As India’s Economy Booms, Can it Maintain a Healthy Free Press?
India is growing… fast. For the first time in its recent history it became the fastest growing economy in the world with 7.6 percent growth in 2015, beating out China. Some economists believe that India will continue to be the fastest growing economy in the 2017-18 financial year. While India may still be in better shape economically than everyone else, will it be able to lead a thriving and free democracy?
On Monday, it was reported by multiple news outlets that India’s Central Bureau of Investigation raided the homes and offices of the private news channel NDTV (New Delhi TV) co-founders Prannoy and Radhika Roy.
In a statement, the Roys claim that the raids were conducted based on a complaint that they had not repaid a loan to the private bank ICICI in 2007. However, documentation provided by the Roys seems to prove that they repaid their loan more than seven years ago.
In a statement to The Washington Post, Prannoy Roy said that he wasn’t surprised by the raids because of how the media is treated by the government. He said:
In American media, it is considered patriotic to question and make the government accountable, here to be patriotic is to just agree with everything the government says.
His comments suggest that this investigation is not isolated but emblematic of how India lacks a robust free press that is guaranteed by the government.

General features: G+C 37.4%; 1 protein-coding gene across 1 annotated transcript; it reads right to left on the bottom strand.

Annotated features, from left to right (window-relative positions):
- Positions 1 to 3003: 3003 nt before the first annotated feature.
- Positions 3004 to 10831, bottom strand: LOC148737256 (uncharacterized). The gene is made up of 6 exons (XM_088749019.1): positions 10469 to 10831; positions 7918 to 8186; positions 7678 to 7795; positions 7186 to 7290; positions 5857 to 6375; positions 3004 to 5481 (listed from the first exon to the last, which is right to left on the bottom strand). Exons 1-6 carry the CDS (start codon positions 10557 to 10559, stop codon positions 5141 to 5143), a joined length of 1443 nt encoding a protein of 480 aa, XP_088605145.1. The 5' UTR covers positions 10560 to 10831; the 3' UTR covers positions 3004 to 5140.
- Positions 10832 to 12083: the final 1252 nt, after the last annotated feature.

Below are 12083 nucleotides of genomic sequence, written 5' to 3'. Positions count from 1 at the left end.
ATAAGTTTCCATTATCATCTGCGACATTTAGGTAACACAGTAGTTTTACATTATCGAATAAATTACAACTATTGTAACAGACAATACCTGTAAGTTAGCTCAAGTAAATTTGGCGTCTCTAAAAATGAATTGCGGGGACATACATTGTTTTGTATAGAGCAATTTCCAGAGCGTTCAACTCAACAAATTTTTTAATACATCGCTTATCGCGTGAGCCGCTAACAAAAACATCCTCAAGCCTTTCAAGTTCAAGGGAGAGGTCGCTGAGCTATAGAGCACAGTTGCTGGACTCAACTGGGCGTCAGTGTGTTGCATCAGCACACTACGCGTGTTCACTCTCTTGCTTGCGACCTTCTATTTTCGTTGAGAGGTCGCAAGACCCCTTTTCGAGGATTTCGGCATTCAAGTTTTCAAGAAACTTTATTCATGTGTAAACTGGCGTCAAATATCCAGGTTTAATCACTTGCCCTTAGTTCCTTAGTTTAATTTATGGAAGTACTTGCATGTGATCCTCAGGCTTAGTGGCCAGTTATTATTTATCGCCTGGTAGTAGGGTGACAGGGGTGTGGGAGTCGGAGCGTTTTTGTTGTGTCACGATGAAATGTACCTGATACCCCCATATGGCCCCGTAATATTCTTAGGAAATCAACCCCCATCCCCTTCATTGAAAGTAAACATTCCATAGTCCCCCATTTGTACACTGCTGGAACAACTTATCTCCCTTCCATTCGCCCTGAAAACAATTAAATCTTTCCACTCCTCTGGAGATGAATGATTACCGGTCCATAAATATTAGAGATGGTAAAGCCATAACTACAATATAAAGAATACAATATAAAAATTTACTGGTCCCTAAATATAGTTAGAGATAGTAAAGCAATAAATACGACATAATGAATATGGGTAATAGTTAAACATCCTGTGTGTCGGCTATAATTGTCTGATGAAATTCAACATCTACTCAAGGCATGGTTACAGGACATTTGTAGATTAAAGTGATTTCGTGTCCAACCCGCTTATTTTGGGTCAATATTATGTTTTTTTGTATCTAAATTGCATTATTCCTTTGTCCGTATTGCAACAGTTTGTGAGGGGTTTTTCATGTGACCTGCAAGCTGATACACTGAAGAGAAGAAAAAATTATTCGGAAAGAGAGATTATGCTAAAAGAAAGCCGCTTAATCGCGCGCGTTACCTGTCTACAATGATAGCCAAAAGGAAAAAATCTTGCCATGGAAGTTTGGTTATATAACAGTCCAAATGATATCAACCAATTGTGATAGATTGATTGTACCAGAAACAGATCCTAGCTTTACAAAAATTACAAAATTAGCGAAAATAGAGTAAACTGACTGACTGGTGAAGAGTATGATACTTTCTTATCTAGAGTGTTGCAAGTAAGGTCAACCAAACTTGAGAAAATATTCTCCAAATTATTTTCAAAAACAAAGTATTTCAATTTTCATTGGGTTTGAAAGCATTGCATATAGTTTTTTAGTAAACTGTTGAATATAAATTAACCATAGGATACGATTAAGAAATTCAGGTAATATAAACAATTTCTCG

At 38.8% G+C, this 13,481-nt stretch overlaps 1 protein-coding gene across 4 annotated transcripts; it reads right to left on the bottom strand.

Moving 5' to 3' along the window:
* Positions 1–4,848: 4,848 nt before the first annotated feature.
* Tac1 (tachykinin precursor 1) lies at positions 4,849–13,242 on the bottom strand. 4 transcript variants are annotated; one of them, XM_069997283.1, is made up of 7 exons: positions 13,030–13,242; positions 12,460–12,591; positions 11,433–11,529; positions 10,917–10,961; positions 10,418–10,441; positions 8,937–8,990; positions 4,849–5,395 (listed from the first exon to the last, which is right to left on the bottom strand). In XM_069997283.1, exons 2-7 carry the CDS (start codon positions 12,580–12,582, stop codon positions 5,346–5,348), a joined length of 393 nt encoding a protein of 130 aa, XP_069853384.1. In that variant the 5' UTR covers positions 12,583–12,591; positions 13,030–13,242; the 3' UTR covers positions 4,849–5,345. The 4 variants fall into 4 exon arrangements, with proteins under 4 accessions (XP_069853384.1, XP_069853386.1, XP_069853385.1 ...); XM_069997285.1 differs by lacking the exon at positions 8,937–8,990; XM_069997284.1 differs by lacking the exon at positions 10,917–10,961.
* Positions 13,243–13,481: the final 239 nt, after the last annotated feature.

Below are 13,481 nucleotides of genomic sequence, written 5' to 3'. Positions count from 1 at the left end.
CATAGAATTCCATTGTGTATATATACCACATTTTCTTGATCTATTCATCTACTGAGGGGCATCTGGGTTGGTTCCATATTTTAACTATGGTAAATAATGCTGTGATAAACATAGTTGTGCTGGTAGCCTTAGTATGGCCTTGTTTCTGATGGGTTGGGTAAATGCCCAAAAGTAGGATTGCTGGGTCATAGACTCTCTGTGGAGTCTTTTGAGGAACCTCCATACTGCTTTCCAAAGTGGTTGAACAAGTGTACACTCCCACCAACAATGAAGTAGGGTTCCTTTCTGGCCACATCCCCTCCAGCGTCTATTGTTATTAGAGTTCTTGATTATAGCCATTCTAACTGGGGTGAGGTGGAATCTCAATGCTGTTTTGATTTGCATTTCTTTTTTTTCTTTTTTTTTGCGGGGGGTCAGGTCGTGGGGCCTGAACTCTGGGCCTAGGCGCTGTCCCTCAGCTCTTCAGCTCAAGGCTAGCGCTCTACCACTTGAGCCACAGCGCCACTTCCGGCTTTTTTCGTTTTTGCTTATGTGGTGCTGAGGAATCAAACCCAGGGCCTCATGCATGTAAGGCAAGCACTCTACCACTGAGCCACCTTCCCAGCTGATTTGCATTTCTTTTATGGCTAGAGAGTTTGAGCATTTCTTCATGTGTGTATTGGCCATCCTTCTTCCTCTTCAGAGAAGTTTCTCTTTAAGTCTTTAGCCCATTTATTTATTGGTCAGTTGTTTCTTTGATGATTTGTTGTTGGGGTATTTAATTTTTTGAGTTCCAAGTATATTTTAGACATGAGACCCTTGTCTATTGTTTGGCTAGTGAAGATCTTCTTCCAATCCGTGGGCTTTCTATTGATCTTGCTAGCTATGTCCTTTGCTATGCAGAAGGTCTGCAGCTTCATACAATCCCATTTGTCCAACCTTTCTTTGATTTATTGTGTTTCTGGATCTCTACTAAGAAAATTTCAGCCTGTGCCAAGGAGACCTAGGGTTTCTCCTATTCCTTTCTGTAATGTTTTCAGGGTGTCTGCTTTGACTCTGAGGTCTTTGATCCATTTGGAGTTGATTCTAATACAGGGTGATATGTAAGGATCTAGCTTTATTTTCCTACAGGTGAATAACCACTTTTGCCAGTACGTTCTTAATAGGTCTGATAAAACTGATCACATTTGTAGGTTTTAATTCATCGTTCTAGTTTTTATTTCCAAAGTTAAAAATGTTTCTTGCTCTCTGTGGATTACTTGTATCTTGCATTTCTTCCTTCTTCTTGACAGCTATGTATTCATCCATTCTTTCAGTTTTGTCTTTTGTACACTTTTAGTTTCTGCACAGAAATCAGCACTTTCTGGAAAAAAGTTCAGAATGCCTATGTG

The questions are reasonable. According to World Press Freedom Index of 2017, India ranks 136 out of 180 possible countries, down three slots from a year before. In contrast, the Palestinian territories and Afghanistan, two places with massive amounts of political instability and non-democratic regimes rank 135 and 120 respectively.
Though India’s Prime Minister Narendra Modi has stated that he believes that having a free press is “vital in a democracy,” his actions since being elected in 2014 contradict that sentiment. In the first months after his election, Modi chose to use state-backed media sources as his primary choice for disseminating information.
In November 2016, the government shut down NDTV for 24 hours, accusing them of reporting on sensitive information when they covered an attack by terrorists on the Pathankot military base. This was done without even needing a court order, and is completely legal under the Indian government.
Furthermore, the laws in India make it significantly easier to curb dissent from media sources. Section 124A of the Indian Penal code, also known as the sedition law, gives prosecutors the ability to issue life sentences based on negative comments against the government.
India may be on the verge of becoming a superpower, but it remains to be seen if the country will be able to accomplish its lofty goals and still allow a free press. Though the Indian government may say that they love the press, they need to start backing up those words with action.